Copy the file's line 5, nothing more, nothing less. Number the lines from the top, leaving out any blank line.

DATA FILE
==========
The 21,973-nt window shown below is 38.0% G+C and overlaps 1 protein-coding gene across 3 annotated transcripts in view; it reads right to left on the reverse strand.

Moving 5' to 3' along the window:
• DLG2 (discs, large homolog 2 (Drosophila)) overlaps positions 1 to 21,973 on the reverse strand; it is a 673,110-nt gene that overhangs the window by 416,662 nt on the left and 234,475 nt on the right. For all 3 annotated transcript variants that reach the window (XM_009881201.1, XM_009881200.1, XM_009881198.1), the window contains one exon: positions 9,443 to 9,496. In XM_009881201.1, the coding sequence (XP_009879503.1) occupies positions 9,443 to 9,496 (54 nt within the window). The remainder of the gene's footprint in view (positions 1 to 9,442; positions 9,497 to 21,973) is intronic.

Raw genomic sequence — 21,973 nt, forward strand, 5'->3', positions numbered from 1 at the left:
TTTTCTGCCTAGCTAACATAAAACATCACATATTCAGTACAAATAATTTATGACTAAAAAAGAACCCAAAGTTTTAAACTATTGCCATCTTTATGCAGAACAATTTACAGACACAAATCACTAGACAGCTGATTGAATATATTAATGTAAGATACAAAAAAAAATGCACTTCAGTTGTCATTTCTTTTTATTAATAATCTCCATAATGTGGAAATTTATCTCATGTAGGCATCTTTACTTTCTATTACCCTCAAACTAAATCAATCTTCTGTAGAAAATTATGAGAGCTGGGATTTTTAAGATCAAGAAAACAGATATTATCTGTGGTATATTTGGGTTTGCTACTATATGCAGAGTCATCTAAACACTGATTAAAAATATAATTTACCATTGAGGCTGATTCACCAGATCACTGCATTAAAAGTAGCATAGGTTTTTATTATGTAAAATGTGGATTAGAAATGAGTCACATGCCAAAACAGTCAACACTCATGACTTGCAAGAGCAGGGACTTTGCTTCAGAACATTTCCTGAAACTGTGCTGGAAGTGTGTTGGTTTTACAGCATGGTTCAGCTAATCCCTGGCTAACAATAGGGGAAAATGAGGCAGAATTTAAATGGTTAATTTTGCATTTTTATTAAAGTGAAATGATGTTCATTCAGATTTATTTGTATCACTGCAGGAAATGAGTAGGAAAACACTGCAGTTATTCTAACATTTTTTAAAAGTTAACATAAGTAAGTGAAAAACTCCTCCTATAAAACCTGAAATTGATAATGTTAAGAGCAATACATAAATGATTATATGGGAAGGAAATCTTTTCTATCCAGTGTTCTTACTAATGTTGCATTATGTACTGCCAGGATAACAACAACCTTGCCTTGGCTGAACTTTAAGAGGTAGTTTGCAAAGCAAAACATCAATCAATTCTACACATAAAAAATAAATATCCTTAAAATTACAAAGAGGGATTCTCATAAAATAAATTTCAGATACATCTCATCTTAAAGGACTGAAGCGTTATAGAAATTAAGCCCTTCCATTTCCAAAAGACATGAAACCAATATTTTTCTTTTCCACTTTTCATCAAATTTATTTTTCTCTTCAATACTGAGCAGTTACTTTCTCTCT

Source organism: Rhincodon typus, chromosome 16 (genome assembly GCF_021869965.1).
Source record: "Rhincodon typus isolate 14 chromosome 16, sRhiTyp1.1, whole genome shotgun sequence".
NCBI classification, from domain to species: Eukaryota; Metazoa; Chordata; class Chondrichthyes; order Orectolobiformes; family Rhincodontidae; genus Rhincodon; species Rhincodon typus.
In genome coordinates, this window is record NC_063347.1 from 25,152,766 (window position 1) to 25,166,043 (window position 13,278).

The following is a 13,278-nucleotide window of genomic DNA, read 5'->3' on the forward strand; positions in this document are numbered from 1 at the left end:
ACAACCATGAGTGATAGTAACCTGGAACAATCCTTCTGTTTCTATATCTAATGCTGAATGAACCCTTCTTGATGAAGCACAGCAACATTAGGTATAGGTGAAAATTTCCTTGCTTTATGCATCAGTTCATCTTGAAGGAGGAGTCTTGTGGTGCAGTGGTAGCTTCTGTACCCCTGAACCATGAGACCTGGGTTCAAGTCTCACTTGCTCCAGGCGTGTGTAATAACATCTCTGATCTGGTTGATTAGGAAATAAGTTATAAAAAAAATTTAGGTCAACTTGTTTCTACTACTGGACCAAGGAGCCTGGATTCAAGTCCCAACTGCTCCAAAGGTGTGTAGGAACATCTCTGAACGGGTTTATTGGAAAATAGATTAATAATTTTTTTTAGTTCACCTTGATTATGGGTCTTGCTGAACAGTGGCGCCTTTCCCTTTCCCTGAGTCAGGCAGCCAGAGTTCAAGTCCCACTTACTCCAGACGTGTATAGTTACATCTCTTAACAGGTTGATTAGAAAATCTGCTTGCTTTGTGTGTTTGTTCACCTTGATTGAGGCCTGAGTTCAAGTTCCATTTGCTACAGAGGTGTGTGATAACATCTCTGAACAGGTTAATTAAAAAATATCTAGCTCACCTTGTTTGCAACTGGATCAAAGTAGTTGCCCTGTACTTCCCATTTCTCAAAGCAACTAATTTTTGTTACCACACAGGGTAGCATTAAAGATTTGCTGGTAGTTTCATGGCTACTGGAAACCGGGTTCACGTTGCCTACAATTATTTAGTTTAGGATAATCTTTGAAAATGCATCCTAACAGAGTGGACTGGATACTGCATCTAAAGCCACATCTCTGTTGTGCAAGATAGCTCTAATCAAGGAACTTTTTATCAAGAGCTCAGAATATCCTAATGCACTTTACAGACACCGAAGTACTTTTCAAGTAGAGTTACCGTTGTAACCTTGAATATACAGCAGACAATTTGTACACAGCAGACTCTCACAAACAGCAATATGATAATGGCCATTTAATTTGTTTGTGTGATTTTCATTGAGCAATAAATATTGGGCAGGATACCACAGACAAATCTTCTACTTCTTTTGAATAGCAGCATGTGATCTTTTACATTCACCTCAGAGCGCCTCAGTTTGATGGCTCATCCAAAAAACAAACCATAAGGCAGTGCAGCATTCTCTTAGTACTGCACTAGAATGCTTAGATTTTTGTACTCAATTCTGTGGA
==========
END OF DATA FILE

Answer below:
TTTTCTGCCTAGCTAACATAAAACATCACATATTCAGTACAAATAATTTATGACTAAAAAAGAACCCAAAGTTTTAAACTATTGCCATCTTTATGCAGAACAATTTACAGACACAAATCACTAGACAGCTGATTGAATATATTAATGTAAGATACAAAAAAAAATGCACTTCAGTTGTCATTTCTTTTTATTAATAATCTCCATAATGTGGAAATTTATCTCATGTAGGCATCTTTACTTTCTATTACCCTCAAACTAAATCAATCTTCTGTAGAAAATTATGAGAGCTGGGATTTTTAAGATCAAGAAAACAGATATTATCTGTGGTATATTTGGGTTTGCTACTATATGCAGAGTCATCTAAACACTGATTAAAAATATAATTTACCATTGAGGCTGATTCACCAGATCACTGCATTAAAAGTAGCATAGGTTTTTATTATGTAAAATGTGGATTAGAAATGAGTCACATGCCAAAACAGTCAACACTCATGACTTGCAAGAGCAGGGACTTTGCTTCAGAACATTTCCTGAAACTGTGCTGGAAGTGTGTTGGTTTTACAGCATGGTTCAGCTAATCCCTGGCTAACAATAGGGGAAAATGAGGCAGAATTTAAATGGTTAATTTTGCATTTTTATTAAAGTGAAATGATGTTCATTCAGATTTATTTGTATCACTGCAGGAAATGAGTAGGAAAACACTGCAGTTATTCTAACATTTTTTAAAAGTTAACATAAGTAAGTGAAAAACTCCTCCTATAAAACCTGAAATTGATAATGTTAAGAGCAATACATAAATGATTATATGGGAAGGAAATCTTTTCTATCCAGTGTTCTTACTAATGTTGCATTATGTACTGCCAGGATAACAACAACCTTGCCTTGGCTGAACTTTAAGAGGTAGTTTGCAAAGCAAAACATCAATCAATTCTACACATAAAAAATAAATATCCTTAAAATTACAAAGAGGGATTCTCATAAAATAAATTTCAGATACATCTCATCTTAAAGGACTGAAGCGTTATAGAAATTAAGCCCTTCCATTTCCAAAAGACATGAAACCAATATTTTTCTTTTCCACTTTTCATCAAATTTATTTTTCTCTTCAATACTGAGCAGTTACTTTCTCTCT